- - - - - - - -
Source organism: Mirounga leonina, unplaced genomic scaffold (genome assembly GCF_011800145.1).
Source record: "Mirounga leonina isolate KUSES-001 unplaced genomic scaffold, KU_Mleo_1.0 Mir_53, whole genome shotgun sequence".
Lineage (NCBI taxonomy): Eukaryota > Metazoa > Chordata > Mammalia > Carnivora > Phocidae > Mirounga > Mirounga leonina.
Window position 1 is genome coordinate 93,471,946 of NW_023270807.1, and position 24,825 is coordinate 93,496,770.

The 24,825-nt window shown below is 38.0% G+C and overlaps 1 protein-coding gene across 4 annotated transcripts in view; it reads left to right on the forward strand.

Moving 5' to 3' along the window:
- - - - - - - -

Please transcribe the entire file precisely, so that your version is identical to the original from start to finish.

Source organism: Mirounga leonina, unplaced genomic scaffold (genome assembly GCF_011800145.1).
Source record: "Mirounga leonina isolate KUSES-001 unplaced genomic scaffold, KU_Mleo_1.0 Mir_53, whole genome shotgun sequence".
Lineage (NCBI taxonomy): Eukaryota > Metazoa > Chordata > Mammalia > Carnivora > Phocidae > Mirounga > Mirounga leonina.
Window position 1 is genome coordinate 93,471,946 of NW_023270807.1, and position 24,825 is coordinate 93,496,770.

The 24,825-nt window shown below is 38.0% G+C and overlaps 1 protein-coding gene across 4 annotated transcripts in view; it reads left to right on the forward strand.

Moving 5' to 3' along the window: